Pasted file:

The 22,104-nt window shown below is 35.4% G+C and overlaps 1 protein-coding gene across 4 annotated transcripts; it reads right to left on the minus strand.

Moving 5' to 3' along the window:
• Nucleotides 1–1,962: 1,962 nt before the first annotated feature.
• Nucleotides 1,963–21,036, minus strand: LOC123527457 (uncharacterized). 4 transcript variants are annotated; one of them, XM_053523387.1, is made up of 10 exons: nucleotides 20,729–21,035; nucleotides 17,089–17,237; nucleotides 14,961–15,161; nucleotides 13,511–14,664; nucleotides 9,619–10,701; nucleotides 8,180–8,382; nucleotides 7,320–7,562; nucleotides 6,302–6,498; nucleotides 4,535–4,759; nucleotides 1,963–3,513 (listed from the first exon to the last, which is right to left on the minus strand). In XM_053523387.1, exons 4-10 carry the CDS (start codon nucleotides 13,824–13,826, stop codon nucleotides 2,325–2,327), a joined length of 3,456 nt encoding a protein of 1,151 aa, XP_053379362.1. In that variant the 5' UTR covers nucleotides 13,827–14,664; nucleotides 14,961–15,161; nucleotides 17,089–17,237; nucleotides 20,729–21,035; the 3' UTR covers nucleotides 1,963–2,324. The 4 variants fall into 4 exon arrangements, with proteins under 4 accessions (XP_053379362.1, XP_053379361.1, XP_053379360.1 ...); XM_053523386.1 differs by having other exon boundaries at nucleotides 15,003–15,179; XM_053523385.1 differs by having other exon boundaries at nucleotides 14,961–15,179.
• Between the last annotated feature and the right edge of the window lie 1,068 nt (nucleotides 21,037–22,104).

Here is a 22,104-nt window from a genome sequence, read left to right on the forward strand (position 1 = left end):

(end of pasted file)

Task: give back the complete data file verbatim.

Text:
The 22,104-nt window shown below is 35.4% G+C and overlaps 1 protein-coding gene across 4 annotated transcripts; it reads right to left on the minus strand.

Moving 5' to 3' along the window:
• Nucleotides 1–1,962: 1,962 nt before the first annotated feature.
• Nucleotides 1,963–21,036, minus strand: LOC123527457 (uncharacterized). 4 transcript variants are annotated; one of them, XM_053523387.1, is made up of 10 exons: nucleotides 20,729–21,035; nucleotides 17,089–17,237; nucleotides 14,961–15,161; nucleotides 13,511–14,664; nucleotides 9,619–10,701; nucleotides 8,180–8,382; nucleotides 7,320–7,562; nucleotides 6,302–6,498; nucleotides 4,535–4,759; nucleotides 1,963–3,513 (listed from the first exon to the last, which is right to left on the minus strand). In XM_053523387.1, exons 4-10 carry the CDS (start codon nucleotides 13,824–13,826, stop codon nucleotides 2,325–2,327), a joined length of 3,456 nt encoding a protein of 1,151 aa, XP_053379362.1. In that variant the 5' UTR covers nucleotides 13,827–14,664; nucleotides 14,961–15,161; nucleotides 17,089–17,237; nucleotides 20,729–21,035; the 3' UTR covers nucleotides 1,963–2,324. The 4 variants fall into 4 exon arrangements, with proteins under 4 accessions (XP_053379362.1, XP_053379361.1, XP_053379360.1 ...); XM_053523386.1 differs by having other exon boundaries at nucleotides 15,003–15,179; XM_053523385.1 differs by having other exon boundaries at nucleotides 14,961–15,179.
• Between the last annotated feature and the right edge of the window lie 1,068 nt (nucleotides 21,037–22,104).

Here is a 22,104-nt window from a genome sequence, read left to right on the forward strand (position 1 = left end):